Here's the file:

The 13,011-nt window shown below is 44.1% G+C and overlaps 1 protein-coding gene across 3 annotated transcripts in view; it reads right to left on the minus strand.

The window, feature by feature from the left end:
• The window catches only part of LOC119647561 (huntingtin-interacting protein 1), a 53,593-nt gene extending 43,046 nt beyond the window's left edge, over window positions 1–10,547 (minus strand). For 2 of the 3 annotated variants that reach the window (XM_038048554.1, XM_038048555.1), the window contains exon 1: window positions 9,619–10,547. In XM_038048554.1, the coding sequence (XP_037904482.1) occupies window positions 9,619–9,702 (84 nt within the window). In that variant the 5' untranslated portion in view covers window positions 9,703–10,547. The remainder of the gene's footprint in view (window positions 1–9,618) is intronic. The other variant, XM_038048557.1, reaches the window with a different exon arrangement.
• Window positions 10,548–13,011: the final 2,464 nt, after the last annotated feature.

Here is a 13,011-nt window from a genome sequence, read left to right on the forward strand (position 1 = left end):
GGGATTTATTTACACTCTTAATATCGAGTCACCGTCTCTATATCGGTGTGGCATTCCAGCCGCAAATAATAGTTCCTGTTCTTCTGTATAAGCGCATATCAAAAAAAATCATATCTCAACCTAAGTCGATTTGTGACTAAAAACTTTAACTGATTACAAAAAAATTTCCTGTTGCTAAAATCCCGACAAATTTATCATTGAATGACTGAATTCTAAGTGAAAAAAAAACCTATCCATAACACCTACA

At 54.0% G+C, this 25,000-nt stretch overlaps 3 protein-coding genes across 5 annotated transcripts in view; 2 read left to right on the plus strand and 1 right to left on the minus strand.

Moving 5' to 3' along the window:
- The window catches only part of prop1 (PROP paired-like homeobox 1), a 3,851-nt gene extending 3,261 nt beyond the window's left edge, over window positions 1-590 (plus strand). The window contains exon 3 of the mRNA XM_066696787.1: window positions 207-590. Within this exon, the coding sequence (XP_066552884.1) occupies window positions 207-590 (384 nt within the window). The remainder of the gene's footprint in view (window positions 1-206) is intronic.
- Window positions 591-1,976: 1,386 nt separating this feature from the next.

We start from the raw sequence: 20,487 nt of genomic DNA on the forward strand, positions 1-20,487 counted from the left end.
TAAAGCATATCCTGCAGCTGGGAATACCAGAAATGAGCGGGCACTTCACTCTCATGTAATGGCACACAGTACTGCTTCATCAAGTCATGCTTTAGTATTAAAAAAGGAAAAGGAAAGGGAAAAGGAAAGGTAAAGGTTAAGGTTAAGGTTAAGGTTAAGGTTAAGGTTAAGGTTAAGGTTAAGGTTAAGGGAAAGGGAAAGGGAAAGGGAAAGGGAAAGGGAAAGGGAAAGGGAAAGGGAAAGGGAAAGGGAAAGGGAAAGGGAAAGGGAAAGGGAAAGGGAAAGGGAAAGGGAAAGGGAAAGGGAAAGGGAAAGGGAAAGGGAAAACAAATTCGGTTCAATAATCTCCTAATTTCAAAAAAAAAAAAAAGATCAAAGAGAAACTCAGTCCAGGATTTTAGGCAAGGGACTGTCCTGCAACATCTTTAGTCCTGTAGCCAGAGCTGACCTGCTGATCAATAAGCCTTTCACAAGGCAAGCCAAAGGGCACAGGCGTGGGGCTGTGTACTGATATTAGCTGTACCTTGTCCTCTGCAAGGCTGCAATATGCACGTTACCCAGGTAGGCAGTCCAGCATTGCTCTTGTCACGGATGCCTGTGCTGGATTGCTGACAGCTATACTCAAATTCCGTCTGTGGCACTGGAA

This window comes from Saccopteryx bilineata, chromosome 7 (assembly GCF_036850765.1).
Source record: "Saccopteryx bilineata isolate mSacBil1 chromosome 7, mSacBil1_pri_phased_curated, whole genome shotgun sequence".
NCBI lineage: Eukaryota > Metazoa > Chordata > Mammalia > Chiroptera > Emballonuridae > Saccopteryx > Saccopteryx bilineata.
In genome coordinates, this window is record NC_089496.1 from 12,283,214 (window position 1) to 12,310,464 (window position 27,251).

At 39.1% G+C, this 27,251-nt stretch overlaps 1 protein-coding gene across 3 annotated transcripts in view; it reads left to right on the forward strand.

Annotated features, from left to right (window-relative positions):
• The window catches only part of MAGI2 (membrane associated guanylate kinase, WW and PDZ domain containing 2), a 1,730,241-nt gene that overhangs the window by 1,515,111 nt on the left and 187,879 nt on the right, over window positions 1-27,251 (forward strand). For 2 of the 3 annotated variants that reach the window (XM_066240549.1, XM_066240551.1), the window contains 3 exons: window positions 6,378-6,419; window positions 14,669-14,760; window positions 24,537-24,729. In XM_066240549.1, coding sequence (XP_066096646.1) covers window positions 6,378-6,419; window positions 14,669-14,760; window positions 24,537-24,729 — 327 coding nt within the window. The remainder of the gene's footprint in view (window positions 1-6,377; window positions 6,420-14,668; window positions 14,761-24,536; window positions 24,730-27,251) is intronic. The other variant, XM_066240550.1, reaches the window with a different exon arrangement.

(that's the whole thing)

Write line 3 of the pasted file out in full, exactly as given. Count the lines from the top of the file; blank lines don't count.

• The window catches only part of LOC119647561 (huntingtin-interacting protein 1), a 53,593-nt gene extending 43,046 nt beyond the window's left edge, over window positions 1–10,547 (minus strand). For 2 of the 3 annotated variants that reach the window (XM_038048554.1, XM_038048555.1), the window contains exon 1: window positions 9,619–10,547. In XM_038048554.1, the coding sequence (XP_037904482.1) occupies window positions 9,619–9,702 (84 nt within the window). In that variant the 5' untranslated portion in view covers window positions 9,703–10,547. The remainder of the gene's footprint in view (window positions 1–9,618) is intronic. The other variant, XM_038048557.1, reaches the window with a different exon arrangement.